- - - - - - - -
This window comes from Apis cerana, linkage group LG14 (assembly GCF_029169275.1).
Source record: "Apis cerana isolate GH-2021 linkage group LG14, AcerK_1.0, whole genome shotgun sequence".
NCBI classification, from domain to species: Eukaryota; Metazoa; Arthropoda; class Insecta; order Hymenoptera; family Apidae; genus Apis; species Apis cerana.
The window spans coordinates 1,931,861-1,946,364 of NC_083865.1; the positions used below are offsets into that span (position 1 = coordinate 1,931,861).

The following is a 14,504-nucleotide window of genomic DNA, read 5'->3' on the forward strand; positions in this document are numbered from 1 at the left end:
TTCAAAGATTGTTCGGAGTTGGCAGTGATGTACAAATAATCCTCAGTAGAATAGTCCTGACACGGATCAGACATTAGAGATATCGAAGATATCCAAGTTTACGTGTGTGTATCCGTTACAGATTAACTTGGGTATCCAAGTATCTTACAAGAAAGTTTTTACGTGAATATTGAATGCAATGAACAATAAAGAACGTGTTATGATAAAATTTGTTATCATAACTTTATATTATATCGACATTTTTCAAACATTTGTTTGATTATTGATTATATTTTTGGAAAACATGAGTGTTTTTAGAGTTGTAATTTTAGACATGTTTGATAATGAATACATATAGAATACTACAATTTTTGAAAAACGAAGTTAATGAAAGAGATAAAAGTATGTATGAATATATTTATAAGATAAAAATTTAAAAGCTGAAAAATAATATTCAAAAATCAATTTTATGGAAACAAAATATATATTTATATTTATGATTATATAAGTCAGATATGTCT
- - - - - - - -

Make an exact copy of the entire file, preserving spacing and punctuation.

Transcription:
This window comes from Apis cerana, linkage group LG14 (assembly GCF_029169275.1).
Source record: "Apis cerana isolate GH-2021 linkage group LG14, AcerK_1.0, whole genome shotgun sequence".
NCBI classification, from domain to species: Eukaryota; Metazoa; Arthropoda; class Insecta; order Hymenoptera; family Apidae; genus Apis; species Apis cerana.
The window spans coordinates 1,931,861-1,946,364 of NC_083865.1; the positions used below are offsets into that span (position 1 = coordinate 1,931,861).

The following is a 14,504-nucleotide window of genomic DNA, read 5'->3' on the forward strand; positions in this document are numbered from 1 at the left end:
TTCAAAGATTGTTCGGAGTTGGCAGTGATGTACAAATAATCCTCAGTAGAATAGTCCTGACACGGATCAGACATTAGAGATATCGAAGATATCCAAGTTTACGTGTGTGTATCCGTTACAGATTAACTTGGGTATCCAAGTATCTTACAAGAAAGTTTTTACGTGAATATTGAATGCAATGAACAATAAAGAACGTGTTATGATAAAATTTGTTATCATAACTTTATATTATATCGACATTTTTCAAACATTTGTTTGATTATTGATTATATTTTTGGAAAACATGAGTGTTTTTAGAGTTGTAATTTTAGACATGTTTGATAATGAATACATATAGAATACTACAATTTTTGAAAAACGAAGTTAATGAAAGAGATAAAAGTATGTATGAATATATTTATAAGATAAAAATTTAAAAGCTGAAAAATAATATTCAAAAATCAATTTTATGGAAACAAAATATATATTTATATTTATGATTATATAAGTCAGATATGTCT